Whether you're dreaming of hitting the slopes or packing your bags for some fun in the sun, traveling during the cold season comes with its own quirks. Here are eight winter advisory travel tips from Travel Leaders Group:
. Contact a travel agent who can help you avoid peak travel dates and travel times. Even if you must travel within a certain range of dates, the time of day you travel can help cut down on the amount of time you sit driving below the speed limit during heavy traffic or flying at peak times which might make it harder to land a reservation on the next flight out when yours is canceled. For example, you may want to avoid the first or last flight of the day depending on the start and end time of the storm since these flights have a higher frequency of being canceled.
Sign up for travel insurance.
Often airlines will issue travel waivers that allow you to rebook your ticket away from the affected dates at no additional charge. You should take advantages of these when they post. However, for those instances where you may miss a flight because you were stuck in traffic or your ship sailed without you when your flight was canceled or delayed, travel insurance can be your saving grace to recoup all or part of your travel investment.
Get travel advisories or weather alerts delivered to your phone
. There are several apps that allow you to receive email or text message notifications from your airline about your flight's status. A weather.com app can keep you updated about conditions. Also, an all-in-one mobile solution is an efficient way for business travelers not only to receive text notifications about flight delays, cancellations or gate changes, but also to reach live travel agents 24/7 to assist with flight disruptions or flight reservations.
Pack a winter safety kit
. Whether you're driving or flying, prepare for possible delays with a few essentials. Pack a small extra bag with an extra sweater, gloves or small throw, as well as water and high-energy or high-protein foods such as granola bars or beef jerky. You may also want to pack a toothbrush and toothpaste, a change of underwear and any needed prescription medications. Remember also a flashlight, extra batteries, or phone charger, a first aid kit and a good book.
Consider larger airports and travel light.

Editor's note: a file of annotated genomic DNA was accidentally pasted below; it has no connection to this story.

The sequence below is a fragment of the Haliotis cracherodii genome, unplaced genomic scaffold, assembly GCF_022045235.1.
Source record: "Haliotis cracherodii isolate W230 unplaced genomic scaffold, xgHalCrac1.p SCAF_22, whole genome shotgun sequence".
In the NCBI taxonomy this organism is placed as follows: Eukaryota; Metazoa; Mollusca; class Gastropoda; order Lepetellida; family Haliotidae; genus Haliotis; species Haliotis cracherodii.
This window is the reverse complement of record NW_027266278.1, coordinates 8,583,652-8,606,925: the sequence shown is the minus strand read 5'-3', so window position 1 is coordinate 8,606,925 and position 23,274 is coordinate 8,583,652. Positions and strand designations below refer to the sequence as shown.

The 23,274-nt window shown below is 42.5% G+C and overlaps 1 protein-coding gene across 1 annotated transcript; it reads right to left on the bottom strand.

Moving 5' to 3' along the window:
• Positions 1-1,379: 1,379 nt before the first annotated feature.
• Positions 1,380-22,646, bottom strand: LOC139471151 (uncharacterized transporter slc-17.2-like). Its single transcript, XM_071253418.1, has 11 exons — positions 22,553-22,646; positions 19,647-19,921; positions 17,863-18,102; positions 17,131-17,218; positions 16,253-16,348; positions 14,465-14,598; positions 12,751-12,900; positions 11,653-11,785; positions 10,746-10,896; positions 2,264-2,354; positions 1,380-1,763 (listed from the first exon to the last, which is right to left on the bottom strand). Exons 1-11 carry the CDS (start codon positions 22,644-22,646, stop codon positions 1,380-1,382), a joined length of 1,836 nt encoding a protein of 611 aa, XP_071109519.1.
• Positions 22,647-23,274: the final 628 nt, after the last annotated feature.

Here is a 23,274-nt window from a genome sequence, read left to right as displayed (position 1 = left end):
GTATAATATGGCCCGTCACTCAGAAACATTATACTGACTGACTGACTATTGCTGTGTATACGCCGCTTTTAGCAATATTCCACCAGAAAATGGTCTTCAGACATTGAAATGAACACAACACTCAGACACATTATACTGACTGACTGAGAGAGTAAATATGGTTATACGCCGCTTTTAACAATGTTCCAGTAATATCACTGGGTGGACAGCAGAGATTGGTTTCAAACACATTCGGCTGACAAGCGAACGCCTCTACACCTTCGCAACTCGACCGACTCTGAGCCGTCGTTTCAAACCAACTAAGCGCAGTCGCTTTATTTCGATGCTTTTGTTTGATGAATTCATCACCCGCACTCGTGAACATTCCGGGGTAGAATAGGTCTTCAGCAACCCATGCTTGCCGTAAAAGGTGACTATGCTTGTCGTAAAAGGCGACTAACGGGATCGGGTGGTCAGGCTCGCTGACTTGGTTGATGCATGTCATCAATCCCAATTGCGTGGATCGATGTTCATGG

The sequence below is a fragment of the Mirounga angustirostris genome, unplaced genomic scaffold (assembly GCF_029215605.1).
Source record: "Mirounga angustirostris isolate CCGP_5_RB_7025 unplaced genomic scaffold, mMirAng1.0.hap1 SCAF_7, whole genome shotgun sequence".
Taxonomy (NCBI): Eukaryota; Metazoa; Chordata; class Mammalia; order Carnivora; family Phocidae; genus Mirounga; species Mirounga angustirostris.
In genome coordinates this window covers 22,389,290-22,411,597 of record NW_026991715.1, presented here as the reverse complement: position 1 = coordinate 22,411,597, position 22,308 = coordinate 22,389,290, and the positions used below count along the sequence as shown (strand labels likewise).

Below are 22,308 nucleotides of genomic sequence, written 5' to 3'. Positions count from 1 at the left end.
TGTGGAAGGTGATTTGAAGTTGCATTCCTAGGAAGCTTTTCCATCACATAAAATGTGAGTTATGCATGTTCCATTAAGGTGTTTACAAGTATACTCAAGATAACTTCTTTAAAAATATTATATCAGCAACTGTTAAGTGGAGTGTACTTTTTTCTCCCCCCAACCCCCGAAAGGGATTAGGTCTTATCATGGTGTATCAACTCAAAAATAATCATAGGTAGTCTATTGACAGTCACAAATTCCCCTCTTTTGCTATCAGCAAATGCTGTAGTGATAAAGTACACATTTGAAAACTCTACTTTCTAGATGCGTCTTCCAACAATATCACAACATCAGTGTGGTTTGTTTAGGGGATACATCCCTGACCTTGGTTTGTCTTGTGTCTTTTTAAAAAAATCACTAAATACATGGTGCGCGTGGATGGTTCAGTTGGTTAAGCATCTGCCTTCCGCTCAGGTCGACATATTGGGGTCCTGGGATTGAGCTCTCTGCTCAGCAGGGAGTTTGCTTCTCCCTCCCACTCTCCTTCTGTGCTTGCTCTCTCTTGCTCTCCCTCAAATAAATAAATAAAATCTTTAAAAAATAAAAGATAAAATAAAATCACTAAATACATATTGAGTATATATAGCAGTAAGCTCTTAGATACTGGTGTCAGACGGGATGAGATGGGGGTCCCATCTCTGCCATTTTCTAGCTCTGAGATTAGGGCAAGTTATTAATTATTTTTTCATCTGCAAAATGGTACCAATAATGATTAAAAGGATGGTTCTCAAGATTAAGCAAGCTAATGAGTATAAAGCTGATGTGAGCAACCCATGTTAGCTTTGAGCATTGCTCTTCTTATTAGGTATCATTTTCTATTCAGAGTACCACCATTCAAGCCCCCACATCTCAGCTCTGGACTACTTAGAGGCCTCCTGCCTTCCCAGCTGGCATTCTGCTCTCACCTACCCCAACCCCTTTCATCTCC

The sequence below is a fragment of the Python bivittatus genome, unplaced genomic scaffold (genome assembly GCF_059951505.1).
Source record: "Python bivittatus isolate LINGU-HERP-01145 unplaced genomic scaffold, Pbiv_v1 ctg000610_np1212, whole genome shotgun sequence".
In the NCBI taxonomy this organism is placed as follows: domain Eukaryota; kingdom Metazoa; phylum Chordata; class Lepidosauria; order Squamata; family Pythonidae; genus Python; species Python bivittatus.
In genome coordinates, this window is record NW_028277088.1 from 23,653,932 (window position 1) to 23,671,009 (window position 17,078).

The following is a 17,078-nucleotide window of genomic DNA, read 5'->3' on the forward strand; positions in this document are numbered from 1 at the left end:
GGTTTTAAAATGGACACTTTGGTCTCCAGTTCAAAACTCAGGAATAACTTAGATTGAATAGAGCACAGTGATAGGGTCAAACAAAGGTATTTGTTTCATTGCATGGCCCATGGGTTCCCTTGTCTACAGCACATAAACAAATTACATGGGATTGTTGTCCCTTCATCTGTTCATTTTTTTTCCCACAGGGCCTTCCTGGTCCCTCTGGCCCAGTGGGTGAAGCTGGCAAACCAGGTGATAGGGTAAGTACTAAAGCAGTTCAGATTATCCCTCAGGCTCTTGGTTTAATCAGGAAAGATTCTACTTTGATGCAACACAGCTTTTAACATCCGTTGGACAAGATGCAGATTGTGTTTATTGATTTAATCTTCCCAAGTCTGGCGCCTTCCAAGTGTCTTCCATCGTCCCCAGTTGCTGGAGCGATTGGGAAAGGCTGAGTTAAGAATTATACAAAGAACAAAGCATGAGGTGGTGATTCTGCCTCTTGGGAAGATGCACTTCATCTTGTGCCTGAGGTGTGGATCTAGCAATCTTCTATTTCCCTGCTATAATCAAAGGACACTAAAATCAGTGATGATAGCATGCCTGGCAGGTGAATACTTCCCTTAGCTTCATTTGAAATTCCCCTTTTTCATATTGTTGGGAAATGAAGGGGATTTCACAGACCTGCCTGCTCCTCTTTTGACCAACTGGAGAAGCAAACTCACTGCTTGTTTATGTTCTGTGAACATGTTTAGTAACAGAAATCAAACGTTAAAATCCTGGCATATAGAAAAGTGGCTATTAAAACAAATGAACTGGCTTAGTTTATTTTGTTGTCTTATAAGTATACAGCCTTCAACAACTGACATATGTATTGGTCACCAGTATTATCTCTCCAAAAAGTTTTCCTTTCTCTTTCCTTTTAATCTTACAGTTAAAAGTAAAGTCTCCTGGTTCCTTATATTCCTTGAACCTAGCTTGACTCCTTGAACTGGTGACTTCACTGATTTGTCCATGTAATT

If you suspect there may be severe weather threats during your time of travel, consider flying from a larger airport. Larger international airports will have a greater chance of more alternate flights, and they are also better equipped to clear runways faster or with de-icing of a plane. If you travel with only a carry-on, you'll be in a better position to change flights quickly in the event of a cancellation.
Stay on the main roads. I
f you're driving between destinations, stick to major highways or well-traveled roads. Not only are they likely to be plowed more quickly, there are other people who can come to your rescue easily should you need assistance. Travel also during daylight hours or when car repair shops or convenience stores are more likely to be open. If you're stranded in your vehicle for an extended period of time, run your engine for only a few minutes once or twice an hour to stay warm and conserve gas. While the car is running, be sure to slightly roll down a window to keep carbon monoxide from building up inside.
. For those looking for a temporary respite from the cold, they could go west to Arizona or south to the Caribbean. You don't have to be a Baby Boomer to become a snowbird every winter. With many Americans and Canadians having the flexibility to work from home or remotely, it may be worth avoiding the coldest weeks of the year by working from someplace sunny.
Enjoy the snow.
And there are those who feel it just wouldn't be winter without the snow, despite the cold. Whether you are a skier, snowboarder or just want to lounge at the spa on a snowy backdrop, places such as Aspen, Jackson Hole, or Banff, Canada, can provide the perfect setting.
Source: Travel Leaders Group
Published with permission from RISMedia.